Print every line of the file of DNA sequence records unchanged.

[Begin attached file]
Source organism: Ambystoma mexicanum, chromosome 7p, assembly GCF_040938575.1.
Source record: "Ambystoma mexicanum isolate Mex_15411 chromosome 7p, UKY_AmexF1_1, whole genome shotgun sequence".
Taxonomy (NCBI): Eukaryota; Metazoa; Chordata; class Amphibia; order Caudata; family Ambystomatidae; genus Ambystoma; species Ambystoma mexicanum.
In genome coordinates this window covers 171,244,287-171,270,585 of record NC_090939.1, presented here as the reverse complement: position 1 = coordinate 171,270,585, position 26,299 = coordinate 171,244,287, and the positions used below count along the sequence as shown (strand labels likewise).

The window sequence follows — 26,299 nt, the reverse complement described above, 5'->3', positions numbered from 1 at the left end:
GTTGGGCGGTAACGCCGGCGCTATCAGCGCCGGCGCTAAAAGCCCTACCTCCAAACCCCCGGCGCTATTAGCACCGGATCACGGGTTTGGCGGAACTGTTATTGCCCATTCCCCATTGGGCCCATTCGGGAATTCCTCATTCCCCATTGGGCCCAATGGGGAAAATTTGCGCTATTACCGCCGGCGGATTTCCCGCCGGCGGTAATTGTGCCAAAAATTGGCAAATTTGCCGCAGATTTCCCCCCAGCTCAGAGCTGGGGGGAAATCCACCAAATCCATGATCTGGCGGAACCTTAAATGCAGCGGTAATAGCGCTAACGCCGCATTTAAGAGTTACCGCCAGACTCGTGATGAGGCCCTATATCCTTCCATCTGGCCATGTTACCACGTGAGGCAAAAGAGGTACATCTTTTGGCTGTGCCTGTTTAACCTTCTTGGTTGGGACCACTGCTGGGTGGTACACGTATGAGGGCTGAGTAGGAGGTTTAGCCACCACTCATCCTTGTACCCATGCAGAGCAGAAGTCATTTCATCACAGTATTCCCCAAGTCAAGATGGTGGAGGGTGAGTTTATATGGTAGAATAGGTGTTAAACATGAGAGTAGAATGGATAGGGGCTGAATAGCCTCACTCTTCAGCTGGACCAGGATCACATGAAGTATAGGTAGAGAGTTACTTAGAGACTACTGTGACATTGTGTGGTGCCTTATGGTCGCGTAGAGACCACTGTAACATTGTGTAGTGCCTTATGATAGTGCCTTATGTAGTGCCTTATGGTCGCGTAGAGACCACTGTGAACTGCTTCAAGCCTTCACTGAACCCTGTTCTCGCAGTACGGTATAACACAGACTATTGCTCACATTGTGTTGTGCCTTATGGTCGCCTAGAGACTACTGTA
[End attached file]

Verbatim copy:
Source organism: Ambystoma mexicanum, chromosome 7p, assembly GCF_040938575.1.
Source record: "Ambystoma mexicanum isolate Mex_15411 chromosome 7p, UKY_AmexF1_1, whole genome shotgun sequence".
Taxonomy (NCBI): Eukaryota; Metazoa; Chordata; class Amphibia; order Caudata; family Ambystomatidae; genus Ambystoma; species Ambystoma mexicanum.
In genome coordinates this window covers 171,244,287-171,270,585 of record NC_090939.1, presented here as the reverse complement: position 1 = coordinate 171,270,585, position 26,299 = coordinate 171,244,287, and the positions used below count along the sequence as shown (strand labels likewise).

The window sequence follows — 26,299 nt, the reverse complement described above, 5'->3', positions numbered from 1 at the left end:
GTTGGGCGGTAACGCCGGCGCTATCAGCGCCGGCGCTAAAAGCCCTACCTCCAAACCCCCGGCGCTATTAGCACCGGATCACGGGTTTGGCGGAACTGTTATTGCCCATTCCCCATTGGGCCCATTCGGGAATTCCTCATTCCCCATTGGGCCCAATGGGGAAAATTTGCGCTATTACCGCCGGCGGATTTCCCGCCGGCGGTAATTGTGCCAAAAATTGGCAAATTTGCCGCAGATTTCCCCCCAGCTCAGAGCTGGGGGGAAATCCACCAAATCCATGATCTGGCGGAACCTTAAATGCAGCGGTAATAGCGCTAACGCCGCATTTAAGAGTTACCGCCAGACTCGTGATGAGGCCCTATATCCTTCCATCTGGCCATGTTACCACGTGAGGCAAAAGAGGTACATCTTTTGGCTGTGCCTGTTTAACCTTCTTGGTTGGGACCACTGCTGGGTGGTACACGTATGAGGGCTGAGTAGGAGGTTTAGCCACCACTCATCCTTGTACCCATGCAGAGCAGAAGTCATTTCATCACAGTATTCCCCAAGTCAAGATGGTGGAGGGTGAGTTTATATGGTAGAATAGGTGTTAAACATGAGAGTAGAATGGATAGGGGCTGAATAGCCTCACTCTTCAGCTGGACCAGGATCACATGAAGTATAGGTAGAGAGTTACTTAGAGACTACTGTGACATTGTGTGGTGCCTTATGGTCGCGTAGAGACCACTGTAACATTGTGTAGTGCCTTATGATAGTGCCTTATGTAGTGCCTTATGGTCGCGTAGAGACCACTGTGAACTGCTTCAAGCCTTCACTGAACCCTGTTCTCGCAGTACGGTATAACACAGACTATTGCTCACATTGTGTTGTGCCTTATGGTCGCCTAGAGACTACTGTA